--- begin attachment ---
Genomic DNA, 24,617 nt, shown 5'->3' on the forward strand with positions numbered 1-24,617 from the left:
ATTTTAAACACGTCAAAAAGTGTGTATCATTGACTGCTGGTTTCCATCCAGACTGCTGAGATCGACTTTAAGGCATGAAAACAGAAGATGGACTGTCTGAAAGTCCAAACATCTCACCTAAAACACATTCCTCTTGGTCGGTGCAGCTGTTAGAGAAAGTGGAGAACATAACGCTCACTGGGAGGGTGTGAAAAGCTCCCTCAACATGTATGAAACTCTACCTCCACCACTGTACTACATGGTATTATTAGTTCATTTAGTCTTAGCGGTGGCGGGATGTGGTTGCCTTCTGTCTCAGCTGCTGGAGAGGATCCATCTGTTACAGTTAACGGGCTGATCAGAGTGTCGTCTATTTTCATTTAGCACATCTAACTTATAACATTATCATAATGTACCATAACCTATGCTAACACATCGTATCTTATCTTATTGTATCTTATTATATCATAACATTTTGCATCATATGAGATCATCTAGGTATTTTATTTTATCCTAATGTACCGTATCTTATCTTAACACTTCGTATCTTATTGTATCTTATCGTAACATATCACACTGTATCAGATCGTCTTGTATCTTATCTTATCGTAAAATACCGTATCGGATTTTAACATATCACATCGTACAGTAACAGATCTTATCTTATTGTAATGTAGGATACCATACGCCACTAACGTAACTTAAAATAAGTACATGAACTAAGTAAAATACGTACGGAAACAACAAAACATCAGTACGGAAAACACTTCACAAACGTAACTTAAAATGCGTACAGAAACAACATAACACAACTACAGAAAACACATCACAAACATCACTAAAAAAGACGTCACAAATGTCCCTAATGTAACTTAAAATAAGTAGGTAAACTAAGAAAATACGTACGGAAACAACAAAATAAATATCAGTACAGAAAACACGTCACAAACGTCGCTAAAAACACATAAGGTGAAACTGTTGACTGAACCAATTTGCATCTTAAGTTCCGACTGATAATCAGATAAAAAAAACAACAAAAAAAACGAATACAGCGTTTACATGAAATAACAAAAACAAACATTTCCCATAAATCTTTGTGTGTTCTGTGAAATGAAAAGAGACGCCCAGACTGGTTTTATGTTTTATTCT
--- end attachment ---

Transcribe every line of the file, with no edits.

Genomic DNA, 24,617 nt, shown 5'->3' on the forward strand with positions numbered 1-24,617 from the left:
ATTTTAAACACGTCAAAAAGTGTGTATCATTGACTGCTGGTTTCCATCCAGACTGCTGAGATCGACTTTAAGGCATGAAAACAGAAGATGGACTGTCTGAAAGTCCAAACATCTCACCTAAAACACATTCCTCTTGGTCGGTGCAGCTGTTAGAGAAAGTGGAGAACATAACGCTCACTGGGAGGGTGTGAAAAGCTCCCTCAACATGTATGAAACTCTACCTCCACCACTGTACTACATGGTATTATTAGTTCATTTAGTCTTAGCGGTGGCGGGATGTGGTTGCCTTCTGTCTCAGCTGCTGGAGAGGATCCATCTGTTACAGTTAACGGGCTGATCAGAGTGTCGTCTATTTTCATTTAGCACATCTAACTTATAACATTATCATAATGTACCATAACCTATGCTAACACATCGTATCTTATCTTATTGTATCTTATTATATCATAACATTTTGCATCATATGAGATCATCTAGGTATTTTATTTTATCCTAATGTACCGTATCTTATCTTAACACTTCGTATCTTATTGTATCTTATCGTAACATATCACACTGTATCAGATCGTCTTGTATCTTATCTTATCGTAAAATACCGTATCGGATTTTAACATATCACATCGTACAGTAACAGATCTTATCTTATTGTAATGTAGGATACCATACGCCACTAACGTAACTTAAAATAAGTACATGAACTAAGTAAAATACGTACGGAAACAACAAAACATCAGTACGGAAAACACTTCACAAACGTAACTTAAAATGCGTACAGAAACAACATAACACAACTACAGAAAACACATCACAAACATCACTAAAAAAGACGTCACAAATGTCCCTAATGTAACTTAAAATAAGTAGGTAAACTAAGAAAATACGTACGGAAACAACAAAATAAATATCAGTACAGAAAACACGTCACAAACGTCGCTAAAAACACATAAGGTGAAACTGTTGACTGAACCAATTTGCATCTTAAGTTCCGACTGATAATCAGATAAAAAAAACAACAAAAAAAACGAATACAGCGTTTACATGAAATAACAAAAACAAACATTTCCCATAAATCTTTGTGTGTTCTGTGAAATGAAAAGAGACGCCCAGACTGGTTTTATGTTTTATTCT